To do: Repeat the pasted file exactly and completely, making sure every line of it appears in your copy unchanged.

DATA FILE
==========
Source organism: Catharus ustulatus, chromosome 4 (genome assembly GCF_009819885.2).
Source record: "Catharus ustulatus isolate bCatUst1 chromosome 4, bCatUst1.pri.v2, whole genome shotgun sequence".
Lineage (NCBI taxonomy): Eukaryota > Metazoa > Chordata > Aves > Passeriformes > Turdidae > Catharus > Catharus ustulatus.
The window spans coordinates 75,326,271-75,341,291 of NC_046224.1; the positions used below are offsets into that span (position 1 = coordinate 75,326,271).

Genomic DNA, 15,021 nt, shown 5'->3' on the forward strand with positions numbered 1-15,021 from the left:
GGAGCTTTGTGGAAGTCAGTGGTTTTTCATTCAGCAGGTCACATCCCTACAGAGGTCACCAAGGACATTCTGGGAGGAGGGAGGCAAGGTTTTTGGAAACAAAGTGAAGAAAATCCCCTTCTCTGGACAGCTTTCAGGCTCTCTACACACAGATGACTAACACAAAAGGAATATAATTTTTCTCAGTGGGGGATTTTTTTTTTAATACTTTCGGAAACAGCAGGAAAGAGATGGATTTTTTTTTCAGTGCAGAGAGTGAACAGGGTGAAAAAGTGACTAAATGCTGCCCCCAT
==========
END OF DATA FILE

Source organism: Catharus ustulatus, chromosome 4 (genome assembly GCF_009819885.2).
Source record: "Catharus ustulatus isolate bCatUst1 chromosome 4, bCatUst1.pri.v2, whole genome shotgun sequence".
Lineage (NCBI taxonomy): Eukaryota > Metazoa > Chordata > Aves > Passeriformes > Turdidae > Catharus > Catharus ustulatus.
The window spans coordinates 75,326,271-75,341,291 of NC_046224.1; the positions used below are offsets into that span (position 1 = coordinate 75,326,271).

Genomic DNA, 15,021 nt, shown 5'->3' on the forward strand with positions numbered 1-15,021 from the left:
GGAGCTTTGTGGAAGTCAGTGGTTTTTCATTCAGCAGGTCACATCCCTACAGAGGTCACCAAGGACATTCTGGGAGGAGGGAGGCAAGGTTTTTGGAAACAAAGTGAAGAAAATCCCCTTCTCTGGACAGCTTTCAGGCTCTCTACACACAGATGACTAACACAAAAGGAATATAATTTTTCTCAGTGGGGGATTTTTTTTTTAATACTTTCGGAAACAGCAGGAAAGAGATGGATTTTTTTTTCAGTGCAGAGAGTGAACAGGGTGAAAAAGTGACTAAATGCTGCCCCCAT